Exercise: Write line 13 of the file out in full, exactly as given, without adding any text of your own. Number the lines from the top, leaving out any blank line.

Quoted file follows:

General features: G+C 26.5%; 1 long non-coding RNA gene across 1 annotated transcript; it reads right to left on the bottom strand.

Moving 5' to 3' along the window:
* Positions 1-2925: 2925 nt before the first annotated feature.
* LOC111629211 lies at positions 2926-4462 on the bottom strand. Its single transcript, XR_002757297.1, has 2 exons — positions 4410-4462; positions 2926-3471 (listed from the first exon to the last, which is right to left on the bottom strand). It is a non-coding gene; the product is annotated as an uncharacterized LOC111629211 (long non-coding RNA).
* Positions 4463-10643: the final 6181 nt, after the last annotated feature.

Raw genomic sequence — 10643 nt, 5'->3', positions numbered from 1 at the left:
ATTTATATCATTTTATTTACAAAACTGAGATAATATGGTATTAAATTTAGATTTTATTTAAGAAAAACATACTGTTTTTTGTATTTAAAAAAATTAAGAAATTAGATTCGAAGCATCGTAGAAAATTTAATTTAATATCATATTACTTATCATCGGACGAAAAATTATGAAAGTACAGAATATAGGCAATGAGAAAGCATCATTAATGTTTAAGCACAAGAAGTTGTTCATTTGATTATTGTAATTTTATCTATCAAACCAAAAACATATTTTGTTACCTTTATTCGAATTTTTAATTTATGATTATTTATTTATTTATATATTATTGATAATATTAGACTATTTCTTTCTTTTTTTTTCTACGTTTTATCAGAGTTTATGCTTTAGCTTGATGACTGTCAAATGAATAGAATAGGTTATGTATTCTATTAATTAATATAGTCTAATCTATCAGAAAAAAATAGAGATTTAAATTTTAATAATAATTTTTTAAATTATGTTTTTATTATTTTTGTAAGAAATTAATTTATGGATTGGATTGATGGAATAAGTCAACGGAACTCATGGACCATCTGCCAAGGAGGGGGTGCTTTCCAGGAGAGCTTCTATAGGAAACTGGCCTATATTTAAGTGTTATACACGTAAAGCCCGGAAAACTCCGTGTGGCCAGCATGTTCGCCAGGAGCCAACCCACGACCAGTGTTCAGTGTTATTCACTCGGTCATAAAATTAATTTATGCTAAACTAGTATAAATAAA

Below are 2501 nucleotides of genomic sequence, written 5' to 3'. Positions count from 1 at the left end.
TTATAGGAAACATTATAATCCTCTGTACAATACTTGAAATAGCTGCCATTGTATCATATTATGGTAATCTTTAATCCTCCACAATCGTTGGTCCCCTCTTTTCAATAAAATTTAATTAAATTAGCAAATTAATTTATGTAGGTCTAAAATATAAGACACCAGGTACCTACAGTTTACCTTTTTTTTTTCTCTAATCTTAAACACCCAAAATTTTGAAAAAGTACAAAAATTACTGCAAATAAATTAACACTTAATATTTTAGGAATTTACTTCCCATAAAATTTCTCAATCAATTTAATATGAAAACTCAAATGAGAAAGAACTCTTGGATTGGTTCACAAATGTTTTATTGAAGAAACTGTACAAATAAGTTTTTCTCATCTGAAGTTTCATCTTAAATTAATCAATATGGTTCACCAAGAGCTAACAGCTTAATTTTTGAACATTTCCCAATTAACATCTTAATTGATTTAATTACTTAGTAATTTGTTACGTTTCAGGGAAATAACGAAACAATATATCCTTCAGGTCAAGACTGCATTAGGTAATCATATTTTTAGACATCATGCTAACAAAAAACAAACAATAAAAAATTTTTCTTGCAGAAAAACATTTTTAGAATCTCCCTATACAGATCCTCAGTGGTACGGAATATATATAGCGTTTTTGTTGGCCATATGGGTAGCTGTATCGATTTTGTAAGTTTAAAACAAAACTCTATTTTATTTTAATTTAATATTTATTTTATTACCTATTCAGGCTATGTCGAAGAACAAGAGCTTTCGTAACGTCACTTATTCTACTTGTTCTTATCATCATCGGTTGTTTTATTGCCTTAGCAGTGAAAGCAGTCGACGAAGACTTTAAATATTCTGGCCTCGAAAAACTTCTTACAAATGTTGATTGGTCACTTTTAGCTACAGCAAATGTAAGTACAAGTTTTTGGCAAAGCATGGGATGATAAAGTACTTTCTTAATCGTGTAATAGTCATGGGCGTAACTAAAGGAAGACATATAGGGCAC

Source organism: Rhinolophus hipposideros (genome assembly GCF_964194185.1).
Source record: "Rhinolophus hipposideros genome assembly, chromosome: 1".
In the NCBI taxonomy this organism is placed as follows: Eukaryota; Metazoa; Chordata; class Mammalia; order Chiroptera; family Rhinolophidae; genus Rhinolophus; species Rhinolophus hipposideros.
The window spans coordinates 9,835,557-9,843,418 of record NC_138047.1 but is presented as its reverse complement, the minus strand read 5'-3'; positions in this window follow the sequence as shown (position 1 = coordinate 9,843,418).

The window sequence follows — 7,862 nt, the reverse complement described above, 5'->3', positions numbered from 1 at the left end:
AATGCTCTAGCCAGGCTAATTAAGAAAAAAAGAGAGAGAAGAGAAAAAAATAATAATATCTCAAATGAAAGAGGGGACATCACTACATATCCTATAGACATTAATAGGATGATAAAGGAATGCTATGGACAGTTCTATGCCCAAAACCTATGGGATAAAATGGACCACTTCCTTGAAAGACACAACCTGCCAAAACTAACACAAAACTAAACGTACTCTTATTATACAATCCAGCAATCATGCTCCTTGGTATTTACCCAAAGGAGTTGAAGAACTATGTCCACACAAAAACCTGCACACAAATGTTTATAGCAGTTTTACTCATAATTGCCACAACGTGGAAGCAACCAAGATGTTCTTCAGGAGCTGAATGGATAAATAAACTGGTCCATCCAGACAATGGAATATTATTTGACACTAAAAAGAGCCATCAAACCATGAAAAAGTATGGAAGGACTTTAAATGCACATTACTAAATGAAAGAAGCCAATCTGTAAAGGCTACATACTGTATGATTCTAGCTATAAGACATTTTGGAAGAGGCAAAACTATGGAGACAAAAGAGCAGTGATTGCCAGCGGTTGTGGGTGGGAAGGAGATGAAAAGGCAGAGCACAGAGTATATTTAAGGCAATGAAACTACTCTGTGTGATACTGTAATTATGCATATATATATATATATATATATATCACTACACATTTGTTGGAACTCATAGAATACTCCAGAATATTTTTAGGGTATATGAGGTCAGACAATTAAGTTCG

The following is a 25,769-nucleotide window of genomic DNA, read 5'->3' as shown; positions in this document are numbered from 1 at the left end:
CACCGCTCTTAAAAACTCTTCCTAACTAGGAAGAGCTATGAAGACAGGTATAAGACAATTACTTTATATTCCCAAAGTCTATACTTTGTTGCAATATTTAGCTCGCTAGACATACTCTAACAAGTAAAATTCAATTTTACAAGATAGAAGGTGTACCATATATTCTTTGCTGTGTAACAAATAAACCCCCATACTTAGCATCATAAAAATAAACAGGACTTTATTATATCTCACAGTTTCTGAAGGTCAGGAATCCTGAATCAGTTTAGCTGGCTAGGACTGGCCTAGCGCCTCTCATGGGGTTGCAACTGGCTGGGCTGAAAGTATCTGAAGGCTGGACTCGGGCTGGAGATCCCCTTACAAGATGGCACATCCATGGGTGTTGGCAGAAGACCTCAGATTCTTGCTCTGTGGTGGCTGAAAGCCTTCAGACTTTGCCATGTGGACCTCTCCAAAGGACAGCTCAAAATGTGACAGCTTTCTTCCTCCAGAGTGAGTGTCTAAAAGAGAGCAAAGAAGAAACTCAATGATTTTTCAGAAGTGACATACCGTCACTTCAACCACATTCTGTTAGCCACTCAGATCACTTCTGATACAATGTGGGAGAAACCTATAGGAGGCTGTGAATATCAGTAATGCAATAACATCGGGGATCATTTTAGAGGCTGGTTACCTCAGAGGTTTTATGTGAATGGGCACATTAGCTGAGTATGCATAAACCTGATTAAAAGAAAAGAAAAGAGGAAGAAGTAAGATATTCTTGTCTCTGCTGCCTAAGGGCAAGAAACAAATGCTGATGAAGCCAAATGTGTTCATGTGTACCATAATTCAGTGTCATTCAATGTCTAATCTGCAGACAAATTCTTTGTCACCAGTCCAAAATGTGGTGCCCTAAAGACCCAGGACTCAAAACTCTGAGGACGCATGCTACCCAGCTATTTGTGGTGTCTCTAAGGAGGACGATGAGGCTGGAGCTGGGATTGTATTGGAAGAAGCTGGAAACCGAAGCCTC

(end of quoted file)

The window spans coordinates 9,835,557-9,843,418 of record NC_138047.1 but is presented as its reverse complement, the minus strand read 5'-3'; positions in this window follow the sequence as shown (position 1 = coordinate 9,843,418).